Programming by Demonstration: a Machine Learning Approach
, 2001
"... Programming by demonstration (PBD) enables users to construct programs to automate repetitive tasks without writing a line of code. The key idea in PBD is to generalize from the user's demonstration of the program on a concrete example to a robust program that will work in new situations. Previous a ..."
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Programming by demonstration (PBD) enables users to construct programs to automate repetitive tasks without writing a line of code. The key idea in PBD is to generalize from the user's demonstration of the program on a concrete example to a robust program that will work in new situations. Previous approaches to PBD have employed heuristic, domainspecific algorithms to generalize from a small number of examples. In this thesis, we formalize programming by demonstration as a machine learning problem: given the changes in the application state that result from the user's demonstrated actions, learn the sequence of instructions that map from one application state to the next. We propose a domainindependent machine learning approach to PBD that is capable of learning useful programs from a small number of examples. This approach addresses two difficult questions: (1) How do we construct the search space of possible program statements? (2) How do we search this large space efficiently? Our solution is based on the concept of version space algebra. Mitchell [55] formalized concept learning as a search through a version space of hypotheses consistent with the examples. Concept learning may be thought of as learning functions that map from an instance to a binary classification. In this work, we extend version spaces to apply to complex functions: functions that map from one complex object to another. We then present version space algebra, a means for combining several small spaces in order to construct complex version s...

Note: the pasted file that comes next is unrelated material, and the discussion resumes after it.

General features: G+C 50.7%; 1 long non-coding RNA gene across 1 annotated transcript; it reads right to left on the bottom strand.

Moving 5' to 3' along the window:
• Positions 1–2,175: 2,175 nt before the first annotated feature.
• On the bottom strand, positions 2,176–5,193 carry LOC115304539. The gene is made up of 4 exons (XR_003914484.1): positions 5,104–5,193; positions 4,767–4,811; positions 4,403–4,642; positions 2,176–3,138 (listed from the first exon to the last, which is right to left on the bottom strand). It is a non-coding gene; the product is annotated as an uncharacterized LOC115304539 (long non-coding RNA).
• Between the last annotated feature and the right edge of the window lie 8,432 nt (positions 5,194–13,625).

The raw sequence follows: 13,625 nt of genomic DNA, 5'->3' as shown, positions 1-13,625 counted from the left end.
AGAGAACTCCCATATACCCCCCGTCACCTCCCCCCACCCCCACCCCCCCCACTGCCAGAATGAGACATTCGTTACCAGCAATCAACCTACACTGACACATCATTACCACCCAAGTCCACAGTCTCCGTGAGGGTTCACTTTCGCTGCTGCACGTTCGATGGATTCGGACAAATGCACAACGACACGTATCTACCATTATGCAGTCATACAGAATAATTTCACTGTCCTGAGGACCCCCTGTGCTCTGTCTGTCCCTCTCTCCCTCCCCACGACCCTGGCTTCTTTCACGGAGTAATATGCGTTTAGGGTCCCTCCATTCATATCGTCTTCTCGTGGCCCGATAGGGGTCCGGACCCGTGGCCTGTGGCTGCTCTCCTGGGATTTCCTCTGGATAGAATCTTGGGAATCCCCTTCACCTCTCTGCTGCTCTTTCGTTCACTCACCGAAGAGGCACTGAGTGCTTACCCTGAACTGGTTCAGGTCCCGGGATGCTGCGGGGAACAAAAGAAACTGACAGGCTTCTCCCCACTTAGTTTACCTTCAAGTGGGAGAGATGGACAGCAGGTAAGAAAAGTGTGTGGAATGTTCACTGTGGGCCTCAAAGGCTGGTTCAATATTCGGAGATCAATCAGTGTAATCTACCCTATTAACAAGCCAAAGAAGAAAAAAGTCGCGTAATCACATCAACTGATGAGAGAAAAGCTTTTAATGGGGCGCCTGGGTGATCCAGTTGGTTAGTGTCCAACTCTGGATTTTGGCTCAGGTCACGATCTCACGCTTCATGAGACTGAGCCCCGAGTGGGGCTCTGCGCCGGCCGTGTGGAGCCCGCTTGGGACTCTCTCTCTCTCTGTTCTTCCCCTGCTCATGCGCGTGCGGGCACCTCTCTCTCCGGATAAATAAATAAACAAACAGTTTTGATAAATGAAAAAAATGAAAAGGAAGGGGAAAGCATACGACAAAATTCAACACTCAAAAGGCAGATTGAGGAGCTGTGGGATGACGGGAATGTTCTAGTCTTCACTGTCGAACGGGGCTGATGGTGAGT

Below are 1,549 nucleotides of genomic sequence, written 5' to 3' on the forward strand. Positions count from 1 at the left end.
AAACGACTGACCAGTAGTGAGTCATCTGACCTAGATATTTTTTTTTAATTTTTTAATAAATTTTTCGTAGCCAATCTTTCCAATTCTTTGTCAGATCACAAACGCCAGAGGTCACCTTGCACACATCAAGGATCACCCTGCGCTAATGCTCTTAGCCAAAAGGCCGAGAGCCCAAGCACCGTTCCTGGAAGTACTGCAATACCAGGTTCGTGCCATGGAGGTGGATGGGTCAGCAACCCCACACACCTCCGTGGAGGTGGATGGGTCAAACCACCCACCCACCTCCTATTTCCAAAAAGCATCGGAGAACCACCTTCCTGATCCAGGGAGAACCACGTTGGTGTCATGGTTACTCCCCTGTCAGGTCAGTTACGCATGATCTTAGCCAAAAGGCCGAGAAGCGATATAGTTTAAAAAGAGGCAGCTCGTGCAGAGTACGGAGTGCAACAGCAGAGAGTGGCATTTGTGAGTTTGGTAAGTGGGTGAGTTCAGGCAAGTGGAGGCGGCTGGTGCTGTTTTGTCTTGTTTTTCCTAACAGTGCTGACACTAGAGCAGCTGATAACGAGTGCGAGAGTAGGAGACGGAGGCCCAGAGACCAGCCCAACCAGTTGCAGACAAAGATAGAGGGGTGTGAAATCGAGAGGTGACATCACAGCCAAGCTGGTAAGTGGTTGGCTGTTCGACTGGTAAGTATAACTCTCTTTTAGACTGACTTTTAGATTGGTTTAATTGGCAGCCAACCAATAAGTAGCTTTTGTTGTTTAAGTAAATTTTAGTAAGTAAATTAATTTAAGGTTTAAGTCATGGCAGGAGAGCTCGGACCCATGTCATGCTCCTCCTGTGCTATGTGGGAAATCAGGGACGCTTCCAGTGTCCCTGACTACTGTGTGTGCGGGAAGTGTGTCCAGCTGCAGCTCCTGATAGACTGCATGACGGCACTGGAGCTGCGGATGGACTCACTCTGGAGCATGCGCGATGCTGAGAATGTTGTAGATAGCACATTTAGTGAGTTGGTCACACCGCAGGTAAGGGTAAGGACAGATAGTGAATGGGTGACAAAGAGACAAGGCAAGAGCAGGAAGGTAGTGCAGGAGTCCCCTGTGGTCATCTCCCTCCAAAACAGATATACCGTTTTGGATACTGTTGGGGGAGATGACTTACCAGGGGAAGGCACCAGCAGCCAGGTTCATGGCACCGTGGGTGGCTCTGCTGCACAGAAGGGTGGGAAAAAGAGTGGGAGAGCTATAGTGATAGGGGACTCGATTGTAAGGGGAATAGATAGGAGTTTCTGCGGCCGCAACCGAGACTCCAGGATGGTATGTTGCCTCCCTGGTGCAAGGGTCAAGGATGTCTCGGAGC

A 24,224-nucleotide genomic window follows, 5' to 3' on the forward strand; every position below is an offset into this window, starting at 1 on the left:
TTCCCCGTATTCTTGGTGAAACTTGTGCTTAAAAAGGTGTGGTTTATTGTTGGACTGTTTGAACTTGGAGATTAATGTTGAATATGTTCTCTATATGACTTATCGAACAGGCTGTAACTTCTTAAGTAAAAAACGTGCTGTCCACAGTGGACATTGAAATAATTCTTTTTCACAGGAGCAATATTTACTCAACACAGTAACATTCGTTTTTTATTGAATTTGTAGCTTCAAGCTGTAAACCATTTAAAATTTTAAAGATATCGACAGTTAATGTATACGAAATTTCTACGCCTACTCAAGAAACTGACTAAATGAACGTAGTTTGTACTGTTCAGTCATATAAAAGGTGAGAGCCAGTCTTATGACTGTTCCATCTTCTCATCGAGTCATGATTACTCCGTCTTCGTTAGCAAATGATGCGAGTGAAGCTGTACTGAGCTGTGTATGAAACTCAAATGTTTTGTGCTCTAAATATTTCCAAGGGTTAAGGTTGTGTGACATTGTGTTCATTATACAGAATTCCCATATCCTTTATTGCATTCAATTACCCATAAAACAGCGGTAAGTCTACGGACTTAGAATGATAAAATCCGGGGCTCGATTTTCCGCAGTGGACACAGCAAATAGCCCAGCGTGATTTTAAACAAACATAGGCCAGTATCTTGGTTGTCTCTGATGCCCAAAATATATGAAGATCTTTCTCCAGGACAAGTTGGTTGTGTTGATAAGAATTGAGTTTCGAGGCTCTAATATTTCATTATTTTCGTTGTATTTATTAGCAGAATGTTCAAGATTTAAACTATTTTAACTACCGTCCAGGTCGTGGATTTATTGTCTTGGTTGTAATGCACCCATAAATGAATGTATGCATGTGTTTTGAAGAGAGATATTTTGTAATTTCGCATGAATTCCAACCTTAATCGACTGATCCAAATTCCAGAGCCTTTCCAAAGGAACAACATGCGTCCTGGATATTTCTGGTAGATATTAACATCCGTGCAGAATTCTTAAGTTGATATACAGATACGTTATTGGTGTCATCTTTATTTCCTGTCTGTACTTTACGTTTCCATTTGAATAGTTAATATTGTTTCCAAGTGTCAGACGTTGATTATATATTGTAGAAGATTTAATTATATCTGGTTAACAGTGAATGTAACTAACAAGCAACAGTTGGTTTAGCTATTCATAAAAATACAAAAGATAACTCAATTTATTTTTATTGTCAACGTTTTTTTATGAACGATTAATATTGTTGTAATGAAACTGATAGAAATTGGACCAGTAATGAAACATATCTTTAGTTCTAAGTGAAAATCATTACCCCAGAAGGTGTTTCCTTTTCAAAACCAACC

On the Use of Inductive Reasoning in Program Synthesis: Prejudice and Prospects
 IN L. FRIBOURG AND F. TURINI (EDS), JOINT PROC. OF META'94 AND LOPSTR'94
, 1994
"... In this position paper, we give a critical analysis of the deductive and inductive approaches to program synthesis, and of the current research in these fields. From the shortcomings of these approaches and works, we identify future research directions for these fields, as well as a need for coopera ..."
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Cited by 12 (5 self)
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In this position paper, we give a critical analysis of the deductive and inductive approaches to program synthesis, and of the current research in these fields. From the shortcomings of these approaches and works, we identify future research directions for these fields, as well as a need for cooperation and crossfertilization between them.
A Note on Synthesis and Classification of Sorting Algorithms
 Acta Informatica
, 1989
"... this paper, and the referees for their very helpful comments and constructive suggestions which greatly improved an earlier version of this paper. References ..."
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Cited by 7 (4 self)
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this paper, and the referees for their very helpful comments and constructive suggestions which greatly improved an earlier version of this paper. References
Topdown Synthesis of Sorting Algorithms
, 1992